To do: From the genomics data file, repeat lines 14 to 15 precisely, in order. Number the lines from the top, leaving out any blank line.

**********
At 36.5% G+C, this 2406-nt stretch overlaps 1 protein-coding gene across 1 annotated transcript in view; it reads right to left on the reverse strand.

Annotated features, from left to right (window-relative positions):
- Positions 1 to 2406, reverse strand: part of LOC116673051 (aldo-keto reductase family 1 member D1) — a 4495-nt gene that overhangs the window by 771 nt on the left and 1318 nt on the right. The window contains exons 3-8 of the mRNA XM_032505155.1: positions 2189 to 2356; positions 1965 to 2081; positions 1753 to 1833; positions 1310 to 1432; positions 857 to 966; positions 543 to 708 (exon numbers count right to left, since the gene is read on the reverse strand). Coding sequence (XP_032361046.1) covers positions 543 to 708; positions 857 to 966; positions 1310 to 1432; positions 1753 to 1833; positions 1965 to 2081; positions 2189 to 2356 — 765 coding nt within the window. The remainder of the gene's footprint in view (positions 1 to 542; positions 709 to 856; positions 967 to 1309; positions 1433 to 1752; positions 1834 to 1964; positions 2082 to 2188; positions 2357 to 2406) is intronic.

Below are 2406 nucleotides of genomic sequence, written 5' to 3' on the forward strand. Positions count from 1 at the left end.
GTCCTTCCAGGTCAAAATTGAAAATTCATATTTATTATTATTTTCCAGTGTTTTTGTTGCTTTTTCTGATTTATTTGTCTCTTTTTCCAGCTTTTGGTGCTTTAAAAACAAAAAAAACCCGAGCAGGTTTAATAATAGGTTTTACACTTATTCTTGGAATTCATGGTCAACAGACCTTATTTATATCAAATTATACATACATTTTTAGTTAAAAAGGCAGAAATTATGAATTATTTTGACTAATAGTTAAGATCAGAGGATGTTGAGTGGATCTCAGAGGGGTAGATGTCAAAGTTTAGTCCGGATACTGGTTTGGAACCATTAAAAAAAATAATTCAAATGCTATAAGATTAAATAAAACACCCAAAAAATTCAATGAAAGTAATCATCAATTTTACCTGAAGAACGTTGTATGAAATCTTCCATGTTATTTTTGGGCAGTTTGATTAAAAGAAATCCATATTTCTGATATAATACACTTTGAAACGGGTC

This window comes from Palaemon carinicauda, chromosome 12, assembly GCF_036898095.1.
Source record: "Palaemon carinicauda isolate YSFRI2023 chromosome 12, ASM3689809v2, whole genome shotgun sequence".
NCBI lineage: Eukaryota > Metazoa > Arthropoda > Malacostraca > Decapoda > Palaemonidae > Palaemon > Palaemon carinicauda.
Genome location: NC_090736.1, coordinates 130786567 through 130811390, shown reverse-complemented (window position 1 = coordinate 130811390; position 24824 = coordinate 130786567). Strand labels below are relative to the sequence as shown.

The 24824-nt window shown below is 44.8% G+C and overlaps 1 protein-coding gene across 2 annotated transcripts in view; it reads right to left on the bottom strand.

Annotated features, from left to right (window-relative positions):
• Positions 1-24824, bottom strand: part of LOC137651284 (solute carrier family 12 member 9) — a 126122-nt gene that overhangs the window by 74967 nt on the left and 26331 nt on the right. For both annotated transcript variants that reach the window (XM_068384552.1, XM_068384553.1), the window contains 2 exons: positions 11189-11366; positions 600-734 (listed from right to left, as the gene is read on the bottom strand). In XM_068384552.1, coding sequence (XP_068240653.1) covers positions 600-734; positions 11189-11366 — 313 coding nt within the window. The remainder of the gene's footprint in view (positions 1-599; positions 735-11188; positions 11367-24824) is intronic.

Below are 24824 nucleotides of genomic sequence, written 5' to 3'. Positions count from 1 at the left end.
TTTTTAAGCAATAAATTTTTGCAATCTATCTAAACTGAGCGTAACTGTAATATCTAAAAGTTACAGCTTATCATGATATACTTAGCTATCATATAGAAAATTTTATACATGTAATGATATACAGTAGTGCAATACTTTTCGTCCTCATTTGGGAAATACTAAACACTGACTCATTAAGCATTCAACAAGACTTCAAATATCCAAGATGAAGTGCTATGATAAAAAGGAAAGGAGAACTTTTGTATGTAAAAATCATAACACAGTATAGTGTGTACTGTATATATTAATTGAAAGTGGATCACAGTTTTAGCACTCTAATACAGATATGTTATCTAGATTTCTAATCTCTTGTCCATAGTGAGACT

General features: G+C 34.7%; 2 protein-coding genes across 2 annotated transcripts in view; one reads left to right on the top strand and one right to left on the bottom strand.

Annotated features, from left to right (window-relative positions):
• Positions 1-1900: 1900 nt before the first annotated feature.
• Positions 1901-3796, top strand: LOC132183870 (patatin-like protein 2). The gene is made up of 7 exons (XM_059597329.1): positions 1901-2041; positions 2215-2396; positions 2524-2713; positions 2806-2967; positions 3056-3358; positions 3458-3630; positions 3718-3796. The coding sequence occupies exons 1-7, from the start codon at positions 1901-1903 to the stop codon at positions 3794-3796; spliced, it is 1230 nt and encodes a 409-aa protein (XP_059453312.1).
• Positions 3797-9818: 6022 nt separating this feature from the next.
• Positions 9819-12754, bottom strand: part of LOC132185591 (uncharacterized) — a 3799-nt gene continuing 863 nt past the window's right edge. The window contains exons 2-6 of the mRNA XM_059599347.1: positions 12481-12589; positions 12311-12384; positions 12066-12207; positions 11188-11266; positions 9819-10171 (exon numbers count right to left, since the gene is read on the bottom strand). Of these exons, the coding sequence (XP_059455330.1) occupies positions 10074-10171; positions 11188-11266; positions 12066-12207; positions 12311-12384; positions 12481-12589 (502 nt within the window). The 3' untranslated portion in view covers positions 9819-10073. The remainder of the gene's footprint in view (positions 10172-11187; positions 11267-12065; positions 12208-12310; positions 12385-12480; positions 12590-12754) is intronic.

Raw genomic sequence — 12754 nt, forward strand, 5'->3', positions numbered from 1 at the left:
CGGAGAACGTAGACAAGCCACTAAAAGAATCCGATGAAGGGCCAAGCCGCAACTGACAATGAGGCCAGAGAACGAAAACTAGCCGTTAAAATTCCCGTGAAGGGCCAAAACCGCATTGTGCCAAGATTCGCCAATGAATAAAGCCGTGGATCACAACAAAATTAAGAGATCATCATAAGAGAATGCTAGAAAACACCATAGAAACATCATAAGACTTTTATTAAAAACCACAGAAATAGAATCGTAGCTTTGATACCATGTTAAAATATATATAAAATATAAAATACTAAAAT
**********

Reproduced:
TTTTTAAGCAATAAATTTTTGCAATCTATCTAAACTGAGCGTAACTGTAATATCTAAAAGTTACAGCTTATCATGATATACTTAGCTATCATATAGAAAATTTTATACATGTAATGATATACAGTAGTGCAATACTTTTCGTCCTCATTTGGGAAATACTAAACACTGACTCATTAAGCATTCAACAAGACTTCAAATATCCAAGATGAAGTGCTATGATAAAAAGGAAAGGAGAACTTTTGTATGTAAAAATCATAACACAGTATAGTGTGTACTGTATATATTAATTGAAAGTGGATCACAGTTTTAGCACTCTAATACAGATATGTTATCTAGATTTCTAATCTCTTGTCCATAGTGAGACT

General features: G+C 34.7%; 2 protein-coding genes across 2 annotated transcripts in view; one reads left to right on the top strand and one right to left on the bottom strand.